A Toy Shop Story
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If you're a tiny toy store pitted against the Toys "R" Uses and Wal-Marts of the world, how can you compete? The challenge may seem daunting, yet approximately 1,500 to 2,500 independent toy stores, according to the American Specialty Toy Retailers Association, manage to survive. Some get bigger with each passing holiday season.
Phil Wrzesinski, 41, is an entrepreneur in the trenches of the toy wars. He owns Toy House and Baby Too in Jackson, Michigan. Because his town is centrally located among several of the bigger cities in state, including Detroit, Ann Arbor, Lansing, Battle Creek and Kalamazoo, the toy entrepreneur has no serious shortage of customers. But he also doesn't have a shortage of competition. His county of 163,000 residents is home to a Toys "R" Us and several discount big box stores that sell truckloads of toys.
So you'd think every year about this time, Wrzesinski would be contemplating holding a going out of business sale. And yet his store, a family business that began in 1949 and that he took over in 1993, is pulling in more than $2 million a year.
He describes his business as a toy store versus a specialty toy store or boutique, which carries more niche items and foregoes toys that can be found in large retail outlets. "Every article I ever read about our industry says you shouldn't compete against the biggest chain stores, but we have a philosophy that we are a toy store, and so if we can get good toys, we should," Wrzesinski explains. "Our customers expect all kind of toys, the kind you can't find anywhere else, and the kind you can."
Diana Nelson, whose business, Kazoo & Company, owns Kazoo Toys, in Denver, Colorado, makes no apologies for putting her store in the specialty category. "We don't sell toys that you're going to find in a Toys "R" Us. For instance, we don't sell Fisher-Price," she says.
In previous years, that might have been a drawback. However, in the summer, Fisher-Price recalled more than 1 million toys, including Dora the Explorer and Sesame Street playthings, and other toy manufacturers were soon following suit. "We haven't had one recall," says Nelson, "and I'm very proud of that."
By carrying 60,000 educational toys for newborns to 12-year-olds, Nelson's store, one of the largest independent toy stores in the country, is able to bring in more than $1 million in annual revenue. Although Nelson won't disclose exact figures, she has a staff of 20 full-time employees, which doubles during the holiday season.
But more than the money, it's the passion for toys and improving the minds of youngsters that drive entrepreneurs like Nelson and Wrzesinski to do what they do. Nelson says owning her store is "a blast," and adds, "I can't tell you how cool my sons think Mom is, that she has a toy store."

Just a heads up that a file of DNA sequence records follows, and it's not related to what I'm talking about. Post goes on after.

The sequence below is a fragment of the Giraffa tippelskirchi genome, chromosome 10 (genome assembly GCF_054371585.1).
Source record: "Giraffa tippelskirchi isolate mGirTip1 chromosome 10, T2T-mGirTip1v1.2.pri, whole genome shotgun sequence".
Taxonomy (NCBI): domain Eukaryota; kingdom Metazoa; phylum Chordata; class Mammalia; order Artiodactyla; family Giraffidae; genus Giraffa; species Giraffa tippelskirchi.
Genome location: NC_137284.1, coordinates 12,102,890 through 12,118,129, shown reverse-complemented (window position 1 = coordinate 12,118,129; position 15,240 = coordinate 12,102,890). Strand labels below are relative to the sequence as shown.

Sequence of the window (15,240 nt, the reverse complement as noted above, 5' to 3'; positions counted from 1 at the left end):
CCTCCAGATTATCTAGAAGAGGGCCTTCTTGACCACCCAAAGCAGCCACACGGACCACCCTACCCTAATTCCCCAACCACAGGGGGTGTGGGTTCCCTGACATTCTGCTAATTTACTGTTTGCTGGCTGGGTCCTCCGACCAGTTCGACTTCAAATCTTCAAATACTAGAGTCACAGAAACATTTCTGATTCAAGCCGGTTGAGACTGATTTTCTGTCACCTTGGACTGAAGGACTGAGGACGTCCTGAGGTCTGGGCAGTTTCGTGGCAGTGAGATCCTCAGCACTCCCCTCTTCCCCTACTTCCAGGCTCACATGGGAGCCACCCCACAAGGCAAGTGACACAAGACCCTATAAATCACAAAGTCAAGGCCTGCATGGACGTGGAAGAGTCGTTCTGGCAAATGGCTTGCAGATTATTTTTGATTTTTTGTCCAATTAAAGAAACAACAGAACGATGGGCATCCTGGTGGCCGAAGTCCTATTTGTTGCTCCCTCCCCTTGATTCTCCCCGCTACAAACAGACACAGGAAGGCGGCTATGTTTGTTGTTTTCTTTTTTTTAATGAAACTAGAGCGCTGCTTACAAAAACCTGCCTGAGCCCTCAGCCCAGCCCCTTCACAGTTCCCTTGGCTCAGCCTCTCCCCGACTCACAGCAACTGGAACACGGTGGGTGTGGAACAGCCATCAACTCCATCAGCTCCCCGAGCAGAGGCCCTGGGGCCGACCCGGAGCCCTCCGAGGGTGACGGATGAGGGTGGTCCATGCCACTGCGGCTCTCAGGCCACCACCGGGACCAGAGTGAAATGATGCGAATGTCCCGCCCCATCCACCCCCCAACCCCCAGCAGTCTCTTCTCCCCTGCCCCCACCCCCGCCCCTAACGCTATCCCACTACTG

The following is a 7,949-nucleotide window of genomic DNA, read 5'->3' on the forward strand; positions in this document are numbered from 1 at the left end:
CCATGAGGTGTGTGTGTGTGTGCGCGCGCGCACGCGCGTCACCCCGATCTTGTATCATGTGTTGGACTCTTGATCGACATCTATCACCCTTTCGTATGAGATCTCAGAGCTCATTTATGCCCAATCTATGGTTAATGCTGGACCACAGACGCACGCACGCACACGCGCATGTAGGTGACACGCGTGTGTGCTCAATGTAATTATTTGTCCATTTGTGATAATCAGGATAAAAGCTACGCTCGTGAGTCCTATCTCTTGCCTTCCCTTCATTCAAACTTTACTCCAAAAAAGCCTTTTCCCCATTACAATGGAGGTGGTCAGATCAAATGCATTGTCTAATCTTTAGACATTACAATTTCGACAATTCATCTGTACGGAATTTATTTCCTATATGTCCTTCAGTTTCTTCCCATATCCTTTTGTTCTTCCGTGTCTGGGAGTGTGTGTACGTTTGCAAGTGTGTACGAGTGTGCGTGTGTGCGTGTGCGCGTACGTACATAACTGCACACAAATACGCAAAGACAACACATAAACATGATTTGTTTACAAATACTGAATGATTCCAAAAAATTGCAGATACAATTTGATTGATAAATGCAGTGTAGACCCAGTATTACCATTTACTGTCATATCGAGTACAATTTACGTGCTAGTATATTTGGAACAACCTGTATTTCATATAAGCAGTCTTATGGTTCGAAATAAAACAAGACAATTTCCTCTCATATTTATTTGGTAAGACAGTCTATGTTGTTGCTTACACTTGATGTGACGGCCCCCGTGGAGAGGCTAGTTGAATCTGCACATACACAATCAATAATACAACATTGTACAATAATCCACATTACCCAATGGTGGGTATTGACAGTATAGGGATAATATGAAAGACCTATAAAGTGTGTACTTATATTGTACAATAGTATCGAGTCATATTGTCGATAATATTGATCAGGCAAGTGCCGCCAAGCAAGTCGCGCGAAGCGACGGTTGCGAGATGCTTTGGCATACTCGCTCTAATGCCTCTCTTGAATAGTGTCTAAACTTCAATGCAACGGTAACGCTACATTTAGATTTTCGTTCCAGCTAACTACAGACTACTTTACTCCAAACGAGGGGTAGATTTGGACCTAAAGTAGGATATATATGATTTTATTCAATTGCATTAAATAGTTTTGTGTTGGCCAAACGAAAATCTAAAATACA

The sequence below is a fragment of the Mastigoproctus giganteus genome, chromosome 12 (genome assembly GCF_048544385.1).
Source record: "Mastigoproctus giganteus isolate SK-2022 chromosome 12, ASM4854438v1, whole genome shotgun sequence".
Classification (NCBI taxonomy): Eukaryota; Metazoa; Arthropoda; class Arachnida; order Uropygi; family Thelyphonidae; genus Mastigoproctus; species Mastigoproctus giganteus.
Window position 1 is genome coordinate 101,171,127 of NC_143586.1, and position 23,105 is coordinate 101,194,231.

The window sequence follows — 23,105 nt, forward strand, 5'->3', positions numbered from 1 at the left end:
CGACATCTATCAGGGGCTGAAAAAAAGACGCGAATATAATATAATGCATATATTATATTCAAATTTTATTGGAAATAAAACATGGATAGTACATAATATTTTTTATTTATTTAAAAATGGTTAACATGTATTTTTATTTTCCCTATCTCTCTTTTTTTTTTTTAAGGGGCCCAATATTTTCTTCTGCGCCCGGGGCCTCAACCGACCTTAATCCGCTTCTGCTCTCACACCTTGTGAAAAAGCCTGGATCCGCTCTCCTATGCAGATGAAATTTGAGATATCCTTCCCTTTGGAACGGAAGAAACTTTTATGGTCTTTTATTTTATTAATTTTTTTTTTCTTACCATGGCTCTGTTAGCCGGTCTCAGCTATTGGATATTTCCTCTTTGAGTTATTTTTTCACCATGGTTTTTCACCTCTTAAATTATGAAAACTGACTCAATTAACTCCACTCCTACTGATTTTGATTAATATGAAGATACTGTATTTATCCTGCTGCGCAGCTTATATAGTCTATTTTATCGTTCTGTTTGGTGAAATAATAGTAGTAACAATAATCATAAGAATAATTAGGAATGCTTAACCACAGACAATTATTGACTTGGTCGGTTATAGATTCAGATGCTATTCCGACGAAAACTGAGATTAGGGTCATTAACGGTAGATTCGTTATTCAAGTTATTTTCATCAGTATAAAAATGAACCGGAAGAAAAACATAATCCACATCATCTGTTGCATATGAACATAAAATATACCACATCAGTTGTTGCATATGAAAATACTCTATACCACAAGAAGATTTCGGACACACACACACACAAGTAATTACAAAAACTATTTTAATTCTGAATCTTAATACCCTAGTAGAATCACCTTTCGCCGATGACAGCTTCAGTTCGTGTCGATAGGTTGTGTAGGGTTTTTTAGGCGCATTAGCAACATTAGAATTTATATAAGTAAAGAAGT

Wrzesinski, meanwhile, loves helping parents decide what toys to buy their youngsters as gifts. "We do a lot of talking about the true cost of toys," he says, referring to the dialogue he and his staff have with their customers. "That is, what's the cost versus the hours of play you get out of the toy. If you're going to get your daughter a doll, the best dolls are the ones that do the least. She has to create a voice, give it action--all of that comes from her. The doll's personality isn't coming from somebody at Mattel, but her."
It's this type of passion and knowledge that impresses Tracy Dudkiewicz, owner of TAP Marketing in East Troy, Wisconsin. She was recently with one of her toy manufacturing clients--Kapla, which makes wooden blocks--at Geppetto's Toy Box in Oak Park, Illinois. She was blown away by how the staff understood the product and was able to demonstrate it to customers. "At a good independent store, the employees know every product in the store, how it works, how much it costs, what company makes it and who should play with it," says Dudkiewicz. "They know their customers and their community, so they can stock items that their customer base will buy."
She contrasts that with a discount chain store she was recently at. "I couldn't find the board game I was looking for, and another customer couldn't find any of the four toys on her grandkid's list. They were out of stock, and the store had no idea if and when they would be getting more of the items in."
For independent toy stores, offering that "something special" or a sense of magic is key. In fact, every owner should schedule time to see Mr. Magorium's Wonder Emporium, Hollywood's recent Christmas card to toy store owners everywhere.
"My kids and I had a lot of fun identifying the toys we saw in the movie," says Wrzesinski. "That movie was all about the magic of the toy store, and that's the feeling that we try to accomplish in our store. You know, a lot of my friends will say, 'You own a toy store--that must be fun.' And I always agree with them--it must be fun."